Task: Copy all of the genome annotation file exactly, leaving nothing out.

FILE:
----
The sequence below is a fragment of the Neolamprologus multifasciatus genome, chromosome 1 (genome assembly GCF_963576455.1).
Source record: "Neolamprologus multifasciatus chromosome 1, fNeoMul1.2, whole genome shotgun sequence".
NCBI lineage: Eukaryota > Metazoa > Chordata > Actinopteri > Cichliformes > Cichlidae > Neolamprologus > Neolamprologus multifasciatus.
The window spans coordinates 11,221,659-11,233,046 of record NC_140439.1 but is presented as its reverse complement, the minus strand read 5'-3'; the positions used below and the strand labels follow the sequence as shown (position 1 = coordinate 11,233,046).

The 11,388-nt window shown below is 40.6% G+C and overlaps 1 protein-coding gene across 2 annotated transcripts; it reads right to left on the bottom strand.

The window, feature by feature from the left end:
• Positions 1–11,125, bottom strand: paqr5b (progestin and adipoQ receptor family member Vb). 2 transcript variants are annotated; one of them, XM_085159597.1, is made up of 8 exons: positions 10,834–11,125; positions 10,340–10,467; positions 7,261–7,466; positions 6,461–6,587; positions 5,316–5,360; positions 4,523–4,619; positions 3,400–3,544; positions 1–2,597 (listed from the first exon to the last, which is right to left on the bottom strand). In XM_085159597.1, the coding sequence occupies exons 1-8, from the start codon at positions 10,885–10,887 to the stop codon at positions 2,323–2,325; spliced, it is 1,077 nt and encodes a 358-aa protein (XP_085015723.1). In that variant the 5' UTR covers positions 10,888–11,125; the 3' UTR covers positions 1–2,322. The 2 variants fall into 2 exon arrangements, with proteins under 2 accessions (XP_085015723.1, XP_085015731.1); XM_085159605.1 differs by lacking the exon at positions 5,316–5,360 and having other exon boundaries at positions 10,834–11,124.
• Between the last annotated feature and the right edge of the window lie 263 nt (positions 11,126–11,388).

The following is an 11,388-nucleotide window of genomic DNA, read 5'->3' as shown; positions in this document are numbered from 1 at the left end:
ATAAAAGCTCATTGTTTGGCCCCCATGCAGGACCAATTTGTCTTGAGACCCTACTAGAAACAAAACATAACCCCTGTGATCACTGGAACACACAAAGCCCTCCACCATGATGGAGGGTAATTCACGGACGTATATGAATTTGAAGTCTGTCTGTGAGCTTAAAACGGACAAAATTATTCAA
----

The sequence below is a fragment of the Neolamprologus multifasciatus genome, chromosome 1 (genome assembly GCF_963576455.1).
Source record: "Neolamprologus multifasciatus chromosome 1, fNeoMul1.2, whole genome shotgun sequence".
NCBI lineage: Eukaryota > Metazoa > Chordata > Actinopteri > Cichliformes > Cichlidae > Neolamprologus > Neolamprologus multifasciatus.
The window spans coordinates 11,221,659-11,233,046 of record NC_140439.1 but is presented as its reverse complement, the minus strand read 5'-3'; the positions used below and the strand labels follow the sequence as shown (position 1 = coordinate 11,233,046).

The 11,388-nt window shown below is 40.6% G+C and overlaps 1 protein-coding gene across 2 annotated transcripts; it reads right to left on the bottom strand.

The window, feature by feature from the left end:
• Positions 1–11,125, bottom strand: paqr5b (progestin and adipoQ receptor family member Vb). 2 transcript variants are annotated; one of them, XM_085159597.1, is made up of 8 exons: positions 10,834–11,125; positions 10,340–10,467; positions 7,261–7,466; positions 6,461–6,587; positions 5,316–5,360; positions 4,523–4,619; positions 3,400–3,544; positions 1–2,597 (listed from the first exon to the last, which is right to left on the bottom strand). In XM_085159597.1, the coding sequence occupies exons 1-8, from the start codon at positions 10,885–10,887 to the stop codon at positions 2,323–2,325; spliced, it is 1,077 nt and encodes a 358-aa protein (XP_085015723.1). In that variant the 5' UTR covers positions 10,888–11,125; the 3' UTR covers positions 1–2,322. The 2 variants fall into 2 exon arrangements, with proteins under 2 accessions (XP_085015723.1, XP_085015731.1); XM_085159605.1 differs by lacking the exon at positions 5,316–5,360 and having other exon boundaries at positions 10,834–11,124.
• Between the last annotated feature and the right edge of the window lie 263 nt (positions 11,126–11,388).

The following is an 11,388-nucleotide window of genomic DNA, read 5'->3' as shown; positions in this document are numbered from 1 at the left end:
ATAAAAGCTCATTGTTTGGCCCCCATGCAGGACCAATTTGTCTTGAGACCCTACTAGAAACAAAACATAACCCCTGTGATCACTGGAACACACAAAGCCCTCCACCATGATGGAGGGTAATTCACGGACGTATATGAATTTGAAGTCTGTCTGTGAGCTTAAAACGGACAAAATTATTCAA